Please forgive the remainder of this essay, as I will delve into more philosophy than tactics. However, I feel that this hits at the fundamental problem with a survivalist philosophy. Self-awareness is the most underestimated aspect of life. We live in a world where our motivations and desires derive from many different sources. This is based largely on how we were raised. Many of us turn to religion for answers regarding what we should seek from our lives and how we should judge our own and others’ actions. Some of us find those answers in different philosophical traditions. Some of us rely more on our own intuition. How ever we have formed our life philosophy and how we make decisions, both large and small, relies on that philosophy to carry us.
Remember, however, that our philosophy is based on the challenges we have encountered in our lives. So, if we were raised in a Christian ethic with few encounters with violence, illness, or struggle, our philosophy may be vastly different than that of the atheist who has dealt with violence on an almost daily basis. The choices we have made regarding career, family, money, housing, transportation, and more are all shaped by this life philosophy whether we admit it or not.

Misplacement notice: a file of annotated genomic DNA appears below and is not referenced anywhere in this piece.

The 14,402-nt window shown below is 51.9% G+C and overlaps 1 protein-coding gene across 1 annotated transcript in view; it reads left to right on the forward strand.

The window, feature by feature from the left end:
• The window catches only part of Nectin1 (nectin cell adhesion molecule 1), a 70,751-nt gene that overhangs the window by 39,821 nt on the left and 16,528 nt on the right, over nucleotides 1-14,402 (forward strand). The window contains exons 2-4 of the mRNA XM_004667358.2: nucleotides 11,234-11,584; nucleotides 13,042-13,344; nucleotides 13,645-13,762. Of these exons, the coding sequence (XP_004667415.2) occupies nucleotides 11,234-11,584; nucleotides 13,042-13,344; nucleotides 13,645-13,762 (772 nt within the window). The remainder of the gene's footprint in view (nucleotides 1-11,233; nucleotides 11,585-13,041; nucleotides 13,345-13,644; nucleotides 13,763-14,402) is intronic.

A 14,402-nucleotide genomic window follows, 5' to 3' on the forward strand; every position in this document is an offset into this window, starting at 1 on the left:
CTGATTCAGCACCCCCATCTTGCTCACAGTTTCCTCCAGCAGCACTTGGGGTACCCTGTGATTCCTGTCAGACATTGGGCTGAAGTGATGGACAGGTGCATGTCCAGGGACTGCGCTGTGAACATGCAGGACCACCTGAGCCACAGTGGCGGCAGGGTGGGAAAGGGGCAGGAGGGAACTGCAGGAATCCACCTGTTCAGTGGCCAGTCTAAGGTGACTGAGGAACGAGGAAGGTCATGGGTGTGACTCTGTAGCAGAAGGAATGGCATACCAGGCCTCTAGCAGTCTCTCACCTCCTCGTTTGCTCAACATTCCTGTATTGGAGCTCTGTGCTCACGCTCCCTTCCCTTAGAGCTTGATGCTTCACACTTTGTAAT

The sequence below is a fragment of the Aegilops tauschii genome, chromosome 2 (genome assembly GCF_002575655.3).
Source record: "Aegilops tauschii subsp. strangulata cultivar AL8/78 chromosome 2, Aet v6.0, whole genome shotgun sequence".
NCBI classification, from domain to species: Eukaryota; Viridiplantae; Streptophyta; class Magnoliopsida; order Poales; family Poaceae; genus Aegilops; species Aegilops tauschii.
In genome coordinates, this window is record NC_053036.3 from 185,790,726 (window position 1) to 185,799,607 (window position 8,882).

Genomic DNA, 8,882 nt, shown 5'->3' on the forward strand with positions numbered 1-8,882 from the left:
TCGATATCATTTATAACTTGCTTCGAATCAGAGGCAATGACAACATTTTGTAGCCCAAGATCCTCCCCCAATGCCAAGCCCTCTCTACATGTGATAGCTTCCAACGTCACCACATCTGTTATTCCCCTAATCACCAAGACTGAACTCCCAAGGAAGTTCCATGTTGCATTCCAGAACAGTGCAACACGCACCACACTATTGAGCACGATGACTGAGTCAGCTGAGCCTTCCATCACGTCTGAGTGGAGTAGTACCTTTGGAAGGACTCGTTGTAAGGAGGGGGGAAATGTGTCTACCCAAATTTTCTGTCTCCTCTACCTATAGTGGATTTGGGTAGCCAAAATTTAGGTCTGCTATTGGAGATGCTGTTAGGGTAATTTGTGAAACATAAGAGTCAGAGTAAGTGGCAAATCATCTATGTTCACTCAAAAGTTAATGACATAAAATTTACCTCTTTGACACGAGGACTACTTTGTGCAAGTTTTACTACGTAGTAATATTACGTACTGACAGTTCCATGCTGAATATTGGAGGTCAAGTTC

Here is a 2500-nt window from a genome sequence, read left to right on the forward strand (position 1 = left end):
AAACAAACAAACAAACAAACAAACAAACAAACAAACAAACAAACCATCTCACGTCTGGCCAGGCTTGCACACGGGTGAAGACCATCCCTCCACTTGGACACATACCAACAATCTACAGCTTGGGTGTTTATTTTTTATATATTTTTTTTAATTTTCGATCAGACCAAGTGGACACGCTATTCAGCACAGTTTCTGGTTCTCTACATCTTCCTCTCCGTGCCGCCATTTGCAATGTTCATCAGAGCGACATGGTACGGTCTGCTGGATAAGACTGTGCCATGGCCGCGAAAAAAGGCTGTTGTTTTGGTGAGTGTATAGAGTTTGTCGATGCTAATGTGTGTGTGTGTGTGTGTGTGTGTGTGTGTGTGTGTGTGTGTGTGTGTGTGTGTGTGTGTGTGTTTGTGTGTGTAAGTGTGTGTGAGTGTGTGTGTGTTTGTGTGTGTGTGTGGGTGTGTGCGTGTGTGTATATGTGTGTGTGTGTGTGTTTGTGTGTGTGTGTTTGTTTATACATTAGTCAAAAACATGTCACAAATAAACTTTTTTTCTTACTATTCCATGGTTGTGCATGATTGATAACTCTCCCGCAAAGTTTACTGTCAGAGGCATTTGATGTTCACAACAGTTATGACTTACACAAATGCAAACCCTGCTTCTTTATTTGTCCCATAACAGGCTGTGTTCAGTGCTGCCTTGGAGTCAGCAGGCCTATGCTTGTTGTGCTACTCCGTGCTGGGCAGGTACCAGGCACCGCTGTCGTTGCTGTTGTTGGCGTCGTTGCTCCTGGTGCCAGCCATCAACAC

So what? What does this matter when the situation changes? Many survivalist writers and bloggers have stated plainly that the survival instinct trumps any life philosophy, because we will revert to more animalistic tendencies. Perhaps, but take a minute to think of your family. Many of us who appreciate the possible threats to our comfortable American life have spouses or family members who think we are “crazy” or “reactionary”. Where does this reaction come from? Likely it is from fear, fear of a world that is violent and unforgiving. Perhaps it is fear of discomfort without the luxuries of modern American life. I will argue that it comes from a lack of self-awareness. Let’s return to the question, what will I miss most in a world without power? For those who deny the survivalist philosophy, I argue that they cannot ask that question because they fear they will not be able to live in a such a world. In a world of discomfort and violence, the life philosophy you have created with those comforts will likely fall apart, and for many people that will challenge their very core beliefs.